There's only one plane of focus.
Things further away or closer to the camera are out of focus.
However, objects close to that plane of focus are not as blurry as objects far away from it. What you can do is to define a threshold of blurriness for yourself and thus derive an area around the plane of focus to be acceptable for you as "close enough to being in focus".
Even with the formula, you still need to figure out what your threshold is, calculate the result and apply it. It's not practical to know the formula.
What is practical however are the parameters of the formula, which leads to the question of "how to maximize background blur for subject separation in the foreground".
- Use the most open aperture possible. That is the smallest f-number.
In your case, f2.8.
- Use the longest focal length, in your case 70mm.
- Get as close to the subject as possible.
- In theory, a larger sensor also helps, but this is usually impossible
to change unless you brought two different bodies.
Take a look at this question with excellent answers:
What exactly determines depth of field?
Which one of these lenses [85mm f/1.8 | 24-70mm f/2.8 | 35mm f/1.8] would be a good choice for this kind of shot?
The 85 will no doubt blow out the background very much. Maybe a bit
too much. I think you included the trumpet player intentionally. A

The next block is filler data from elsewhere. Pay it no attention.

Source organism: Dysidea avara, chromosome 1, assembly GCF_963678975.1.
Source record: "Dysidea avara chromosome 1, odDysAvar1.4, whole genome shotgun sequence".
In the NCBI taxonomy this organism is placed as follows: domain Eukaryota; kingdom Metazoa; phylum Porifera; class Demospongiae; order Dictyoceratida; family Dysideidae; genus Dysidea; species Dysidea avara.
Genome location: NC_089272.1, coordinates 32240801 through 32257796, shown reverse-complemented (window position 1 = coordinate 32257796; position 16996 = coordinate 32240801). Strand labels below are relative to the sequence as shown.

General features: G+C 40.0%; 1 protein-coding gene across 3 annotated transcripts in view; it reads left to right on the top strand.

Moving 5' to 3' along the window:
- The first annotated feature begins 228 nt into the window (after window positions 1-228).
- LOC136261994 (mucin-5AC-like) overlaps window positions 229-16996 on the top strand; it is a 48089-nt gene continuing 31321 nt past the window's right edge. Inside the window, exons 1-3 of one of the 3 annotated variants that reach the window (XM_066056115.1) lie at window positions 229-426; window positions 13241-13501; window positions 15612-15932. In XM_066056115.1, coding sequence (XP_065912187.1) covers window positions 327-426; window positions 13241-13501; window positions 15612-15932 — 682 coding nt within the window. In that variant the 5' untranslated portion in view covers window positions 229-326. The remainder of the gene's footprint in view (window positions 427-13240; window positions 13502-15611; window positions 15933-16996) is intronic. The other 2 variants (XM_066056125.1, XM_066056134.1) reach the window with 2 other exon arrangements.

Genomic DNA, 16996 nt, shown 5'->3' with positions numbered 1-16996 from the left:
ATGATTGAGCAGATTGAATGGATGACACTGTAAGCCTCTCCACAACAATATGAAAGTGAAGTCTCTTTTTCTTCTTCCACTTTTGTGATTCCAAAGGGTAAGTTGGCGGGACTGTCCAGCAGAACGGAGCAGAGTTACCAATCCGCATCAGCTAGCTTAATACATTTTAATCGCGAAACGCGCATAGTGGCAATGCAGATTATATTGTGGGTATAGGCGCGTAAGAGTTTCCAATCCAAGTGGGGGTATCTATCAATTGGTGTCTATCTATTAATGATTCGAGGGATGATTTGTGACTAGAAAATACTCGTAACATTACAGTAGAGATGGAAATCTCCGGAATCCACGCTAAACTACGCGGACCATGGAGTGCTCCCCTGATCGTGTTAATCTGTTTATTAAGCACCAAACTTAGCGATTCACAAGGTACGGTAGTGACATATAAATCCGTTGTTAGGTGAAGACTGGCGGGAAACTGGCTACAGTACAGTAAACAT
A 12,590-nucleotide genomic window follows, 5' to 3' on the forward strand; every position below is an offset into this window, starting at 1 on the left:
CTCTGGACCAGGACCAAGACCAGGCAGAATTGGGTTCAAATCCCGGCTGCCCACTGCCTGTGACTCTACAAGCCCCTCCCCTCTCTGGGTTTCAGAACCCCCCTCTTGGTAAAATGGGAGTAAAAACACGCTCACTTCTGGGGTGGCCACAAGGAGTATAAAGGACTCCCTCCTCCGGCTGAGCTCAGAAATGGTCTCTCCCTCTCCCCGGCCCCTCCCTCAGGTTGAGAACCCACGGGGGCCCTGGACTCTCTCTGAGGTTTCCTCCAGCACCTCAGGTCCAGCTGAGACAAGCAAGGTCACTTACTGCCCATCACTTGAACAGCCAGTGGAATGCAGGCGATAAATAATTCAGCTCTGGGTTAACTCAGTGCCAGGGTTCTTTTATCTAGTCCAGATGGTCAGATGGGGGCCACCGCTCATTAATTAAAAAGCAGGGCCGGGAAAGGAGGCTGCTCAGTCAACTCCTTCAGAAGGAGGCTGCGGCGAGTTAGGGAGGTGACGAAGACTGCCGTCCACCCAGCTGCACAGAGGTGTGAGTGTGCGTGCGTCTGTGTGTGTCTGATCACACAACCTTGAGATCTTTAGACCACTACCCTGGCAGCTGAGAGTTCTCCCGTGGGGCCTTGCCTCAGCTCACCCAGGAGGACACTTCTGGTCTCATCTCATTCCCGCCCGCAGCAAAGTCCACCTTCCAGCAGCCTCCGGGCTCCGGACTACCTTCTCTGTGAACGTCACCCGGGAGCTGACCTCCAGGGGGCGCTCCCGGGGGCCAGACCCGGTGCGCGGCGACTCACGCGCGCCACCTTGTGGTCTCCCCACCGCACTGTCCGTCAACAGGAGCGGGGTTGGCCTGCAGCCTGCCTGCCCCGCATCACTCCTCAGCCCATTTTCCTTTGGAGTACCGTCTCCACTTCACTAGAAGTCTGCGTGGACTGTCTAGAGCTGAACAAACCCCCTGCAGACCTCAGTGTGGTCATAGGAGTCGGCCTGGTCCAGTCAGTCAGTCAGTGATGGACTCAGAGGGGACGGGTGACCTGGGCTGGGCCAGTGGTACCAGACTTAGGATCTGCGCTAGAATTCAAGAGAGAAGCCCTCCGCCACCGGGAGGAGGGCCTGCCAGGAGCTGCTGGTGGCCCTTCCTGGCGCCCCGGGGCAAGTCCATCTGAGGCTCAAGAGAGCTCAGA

dancer alone can look awkward in an image due to the frozen motion.
Adding the trumpet player in the background tells a lot more about
the situation. It's also a rather long lens, which squeezes the
elements into a tighter space. But a dancer is everything but
something that can live in a tight space. He/she moves around, making
it hard for you to get both people into the frame. Don't get me
wrong, if you can get everything into the frame, the 85 will produce
stunning images. But with the situation of a moving subject in a
confined space, it won't be easy. Like a portrait session with the
subject jumping around, basically.
35 mm allows you to get more in the frame. This allows for more
variation in the composition (think both behind each other, side by
side, ...). It would be less of a "portrait of the dancer" approach
but more of a "two people picture, with emphasis on the dancer". If
your goal is to show the interaction of both, the 35 would be a
better choice over the 85.
With the zoom, the separation is reduced, but you can adjust to the
movement of the dancer best. I do not own such a lens, but I guess it
should provide enough separation to draw the attention of the viewer
towards the focused dancer. If your goal is to blur the trumpet
player to the degree that he/she just appears as a mush color in the
background, this lens is not the best choice. But again, I don't
think this is your goal as you could simply compose the frame without
the trumpet player in it. I think I'd go with this lens. It will
produce a lot of keepers as it has the flexibility of an adjustable
focal length allowing your to "dance along" with your subject.
The aperture advantage of the primes allows you to use shorter shutter speeds, which in turn freeze the motion better. It depends on the light situation, how far you can push your iso and how fast the movement is, but it can be helpful to get a few more stops of light that you can invest in shorter shutter speeds.
On the other hand, a slow shutter speed with a 2nd curtain flash can do wonders to an image containing motion. But that's a different story.